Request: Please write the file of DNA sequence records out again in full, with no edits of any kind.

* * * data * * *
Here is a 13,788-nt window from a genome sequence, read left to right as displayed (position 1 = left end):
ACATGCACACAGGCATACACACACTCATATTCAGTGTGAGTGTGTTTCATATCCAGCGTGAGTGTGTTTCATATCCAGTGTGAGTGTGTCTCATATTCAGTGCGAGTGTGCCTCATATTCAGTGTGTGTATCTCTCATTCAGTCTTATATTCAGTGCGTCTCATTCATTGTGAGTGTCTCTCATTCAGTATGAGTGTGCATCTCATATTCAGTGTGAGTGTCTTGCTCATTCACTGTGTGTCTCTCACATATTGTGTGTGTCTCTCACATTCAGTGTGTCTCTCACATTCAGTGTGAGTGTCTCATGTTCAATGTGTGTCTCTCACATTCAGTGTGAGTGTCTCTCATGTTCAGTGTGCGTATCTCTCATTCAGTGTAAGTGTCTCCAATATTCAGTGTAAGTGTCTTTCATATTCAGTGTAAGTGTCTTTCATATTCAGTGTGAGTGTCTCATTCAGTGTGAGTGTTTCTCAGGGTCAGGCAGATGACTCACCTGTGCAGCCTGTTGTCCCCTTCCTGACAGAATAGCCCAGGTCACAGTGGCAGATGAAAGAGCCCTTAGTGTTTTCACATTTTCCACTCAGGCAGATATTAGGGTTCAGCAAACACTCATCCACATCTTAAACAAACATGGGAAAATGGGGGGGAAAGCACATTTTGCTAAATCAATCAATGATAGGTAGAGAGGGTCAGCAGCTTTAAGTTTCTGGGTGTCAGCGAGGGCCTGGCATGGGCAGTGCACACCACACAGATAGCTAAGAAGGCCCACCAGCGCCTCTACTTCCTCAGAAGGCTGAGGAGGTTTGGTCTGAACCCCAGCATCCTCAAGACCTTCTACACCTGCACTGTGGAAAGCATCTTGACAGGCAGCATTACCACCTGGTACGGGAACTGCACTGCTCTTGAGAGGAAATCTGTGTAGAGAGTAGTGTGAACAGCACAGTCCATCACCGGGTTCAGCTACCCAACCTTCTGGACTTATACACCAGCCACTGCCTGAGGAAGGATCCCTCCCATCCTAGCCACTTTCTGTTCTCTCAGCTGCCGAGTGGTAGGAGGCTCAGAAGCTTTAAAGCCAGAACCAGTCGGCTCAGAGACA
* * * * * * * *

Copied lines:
Here is a 13,788-nt window from a genome sequence, read left to right as displayed (position 1 = left end):
ACATGCACACAGGCATACACACACTCATATTCAGTGTGAGTGTGTTTCATATCCAGCGTGAGTGTGTTTCATATCCAGTGTGAGTGTGTCTCATATTCAGTGCGAGTGTGCCTCATATTCAGTGTGTGTATCTCTCATTCAGTCTTATATTCAGTGCGTCTCATTCATTGTGAGTGTCTCTCATTCAGTATGAGTGTGCATCTCATATTCAGTGTGAGTGTCTTGCTCATTCACTGTGTGTCTCTCACATATTGTGTGTGTCTCTCACATTCAGTGTGTCTCTCACATTCAGTGTGAGTGTCTCATGTTCAATGTGTGTCTCTCACATTCAGTGTGAGTGTCTCTCATGTTCAGTGTGCGTATCTCTCATTCAGTGTAAGTGTCTCCAATATTCAGTGTAAGTGTCTTTCATATTCAGTGTAAGTGTCTTTCATATTCAGTGTGAGTGTCTCATTCAGTGTGAGTGTTTCTCAGGGTCAGGCAGATGACTCACCTGTGCAGCCTGTTGTCCCCTTCCTGACAGAATAGCCCAGGTCACAGTGGCAGATGAAAGAGCCCTTAGTGTTTTCACATTTTCCACTCAGGCAGATATTAGGGTTCAGCAAACACTCATCCACATCTTAAACAAACATGGGAAAATGGGGGGGAAAGCACATTTTGCTAAATCAATCAATGATAGGTAGAGAGGGTCAGCAGCTTTAAGTTTCTGGGTGTCAGCGAGGGCCTGGCATGGGCAGTGCACACCACACAGATAGCTAAGAAGGCCCACCAGCGCCTCTACTTCCTCAGAAGGCTGAGGAGGTTTGGTCTGAACCCCAGCATCCTCAAGACCTTCTACACCTGCACTGTGGAAAGCATCTTGACAGGCAGCATTACCACCTGGTACGGGAACTGCACTGCTCTTGAGAGGAAATCTGTGTAGAGAGTAGTGTGAACAGCACAGTCCATCACCGGGTTCAGCTACCCAACCTTCTGGACTTATACACCAGCCACTGCCTGAGGAAGGATCCCTCCCATCCTAGCCACTTTCTGTTCTCTCAGCTGCCGAGTGGTAGGAGGCTCAGAAGCTTTAAAGCCAGAACCAGTCGGCTCAGAGACA